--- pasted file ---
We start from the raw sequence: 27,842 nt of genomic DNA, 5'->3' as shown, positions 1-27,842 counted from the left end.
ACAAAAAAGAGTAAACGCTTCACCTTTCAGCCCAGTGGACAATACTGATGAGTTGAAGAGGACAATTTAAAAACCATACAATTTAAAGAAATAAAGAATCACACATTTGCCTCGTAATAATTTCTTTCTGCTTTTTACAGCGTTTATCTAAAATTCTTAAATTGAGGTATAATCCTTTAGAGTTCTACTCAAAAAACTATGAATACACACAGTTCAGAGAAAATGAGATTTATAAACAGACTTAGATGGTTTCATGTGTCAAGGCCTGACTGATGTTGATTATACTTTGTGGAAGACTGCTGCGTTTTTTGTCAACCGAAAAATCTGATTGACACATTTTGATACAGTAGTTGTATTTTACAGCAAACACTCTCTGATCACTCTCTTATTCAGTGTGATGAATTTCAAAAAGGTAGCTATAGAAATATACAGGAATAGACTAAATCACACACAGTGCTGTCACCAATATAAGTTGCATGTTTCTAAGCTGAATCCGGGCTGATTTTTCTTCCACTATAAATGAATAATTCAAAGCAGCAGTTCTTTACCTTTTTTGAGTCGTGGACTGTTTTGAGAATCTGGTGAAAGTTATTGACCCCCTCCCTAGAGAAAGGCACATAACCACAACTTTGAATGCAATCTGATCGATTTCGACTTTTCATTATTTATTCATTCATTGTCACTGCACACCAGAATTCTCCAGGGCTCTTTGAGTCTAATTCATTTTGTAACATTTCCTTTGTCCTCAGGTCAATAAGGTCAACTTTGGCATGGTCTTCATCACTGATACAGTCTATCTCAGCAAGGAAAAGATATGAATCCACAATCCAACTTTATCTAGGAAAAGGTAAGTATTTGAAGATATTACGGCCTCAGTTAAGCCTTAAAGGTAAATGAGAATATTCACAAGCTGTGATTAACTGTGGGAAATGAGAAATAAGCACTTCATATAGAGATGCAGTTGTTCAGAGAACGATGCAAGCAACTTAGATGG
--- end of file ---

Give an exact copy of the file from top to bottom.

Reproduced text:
We start from the raw sequence: 27,842 nt of genomic DNA, 5'->3' as shown, positions 1-27,842 counted from the left end.
ACAAAAAAGAGTAAACGCTTCACCTTTCAGCCCAGTGGACAATACTGATGAGTTGAAGAGGACAATTTAAAAACCATACAATTTAAAGAAATAAAGAATCACACATTTGCCTCGTAATAATTTCTTTCTGCTTTTTACAGCGTTTATCTAAAATTCTTAAATTGAGGTATAATCCTTTAGAGTTCTACTCAAAAAACTATGAATACACACAGTTCAGAGAAAATGAGATTTATAAACAGACTTAGATGGTTTCATGTGTCAAGGCCTGACTGATGTTGATTATACTTTGTGGAAGACTGCTGCGTTTTTTGTCAACCGAAAAATCTGATTGACACATTTTGATACAGTAGTTGTATTTTACAGCAAACACTCTCTGATCACTCTCTTATTCAGTGTGATGAATTTCAAAAAGGTAGCTATAGAAATATACAGGAATAGACTAAATCACACACAGTGCTGTCACCAATATAAGTTGCATGTTTCTAAGCTGAATCCGGGCTGATTTTTCTTCCACTATAAATGAATAATTCAAAGCAGCAGTTCTTTACCTTTTTTGAGTCGTGGACTGTTTTGAGAATCTGGTGAAAGTTATTGACCCCCTCCCTAGAGAAAGGCACATAACCACAACTTTGAATGCAATCTGATCGATTTCGACTTTTCATTATTTATTCATTCATTGTCACTGCACACCAGAATTCTCCAGGGCTCTTTGAGTCTAATTCATTTTGTAACATTTCCTTTGTCCTCAGGTCAATAAGGTCAACTTTGGCATGGTCTTCATCACTGATACAGTCTATCTCAGCAAGGAAAAGATATGAATCCACAATCCAACTTTATCTAGGAAAAGGTAAGTATTTGAAGATATTACGGCCTCAGTTAAGCCTTAAAGGTAAATGAGAATATTCACAAGCTGTGATTAACTGTGGGAAATGAGAAATAAGCACTTCATATAGAGATGCAGTTGTTCAGAGAACGATGCAAGCAACTTAGATGG